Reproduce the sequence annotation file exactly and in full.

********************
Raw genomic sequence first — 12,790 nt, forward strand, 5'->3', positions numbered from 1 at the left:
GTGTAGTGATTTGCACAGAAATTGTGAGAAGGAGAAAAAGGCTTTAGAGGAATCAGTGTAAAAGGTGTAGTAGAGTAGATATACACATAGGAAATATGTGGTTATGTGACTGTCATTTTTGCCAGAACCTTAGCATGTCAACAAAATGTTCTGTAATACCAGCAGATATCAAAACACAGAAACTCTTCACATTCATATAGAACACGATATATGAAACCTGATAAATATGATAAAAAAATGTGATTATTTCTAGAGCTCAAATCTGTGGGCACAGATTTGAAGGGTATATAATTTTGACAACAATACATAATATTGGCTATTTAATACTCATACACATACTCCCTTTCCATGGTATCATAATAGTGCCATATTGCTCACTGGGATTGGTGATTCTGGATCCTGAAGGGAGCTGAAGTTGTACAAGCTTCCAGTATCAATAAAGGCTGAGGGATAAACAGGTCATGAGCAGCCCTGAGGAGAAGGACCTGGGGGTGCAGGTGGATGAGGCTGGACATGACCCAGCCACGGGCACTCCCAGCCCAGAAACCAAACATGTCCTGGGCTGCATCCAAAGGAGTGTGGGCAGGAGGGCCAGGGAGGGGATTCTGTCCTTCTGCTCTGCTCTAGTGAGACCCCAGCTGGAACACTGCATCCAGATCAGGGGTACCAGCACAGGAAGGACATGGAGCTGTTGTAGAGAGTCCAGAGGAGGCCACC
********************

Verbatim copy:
Raw genomic sequence first — 12,790 nt, forward strand, 5'->3', positions numbered from 1 at the left:
GTGTAGTGATTTGCACAGAAATTGTGAGAAGGAGAAAAAGGCTTTAGAGGAATCAGTGTAAAAGGTGTAGTAGAGTAGATATACACATAGGAAATATGTGGTTATGTGACTGTCATTTTTGCCAGAACCTTAGCATGTCAACAAAATGTTCTGTAATACCAGCAGATATCAAAACACAGAAACTCTTCACATTCATATAGAACACGATATATGAAACCTGATAAATATGATAAAAAAATGTGATTATTTCTAGAGCTCAAATCTGTGGGCACAGATTTGAAGGGTATATAATTTTGACAACAATACATAATATTGGCTATTTAATACTCATACACATACTCCCTTTCCATGGTATCATAATAGTGCCATATTGCTCACTGGGATTGGTGATTCTGGATCCTGAAGGGAGCTGAAGTTGTACAAGCTTCCAGTATCAATAAAGGCTGAGGGATAAACAGGTCATGAGCAGCCCTGAGGAGAAGGACCTGGGGGTGCAGGTGGATGAGGCTGGACATGACCCAGCCACGGGCACTCCCAGCCCAGAAACCAAACATGTCCTGGGCTGCATCCAAAGGAGTGTGGGCAGGAGGGCCAGGGAGGGGATTCTGTCCTTCTGCTCTGCTCTAGTGAGACCCCAGCTGGAACACTGCATCCAGATCAGGGGTACCAGCACAGGAAGGACATGGAGCTGTTGTAGAGAGTCCAGAGGAGGCCACC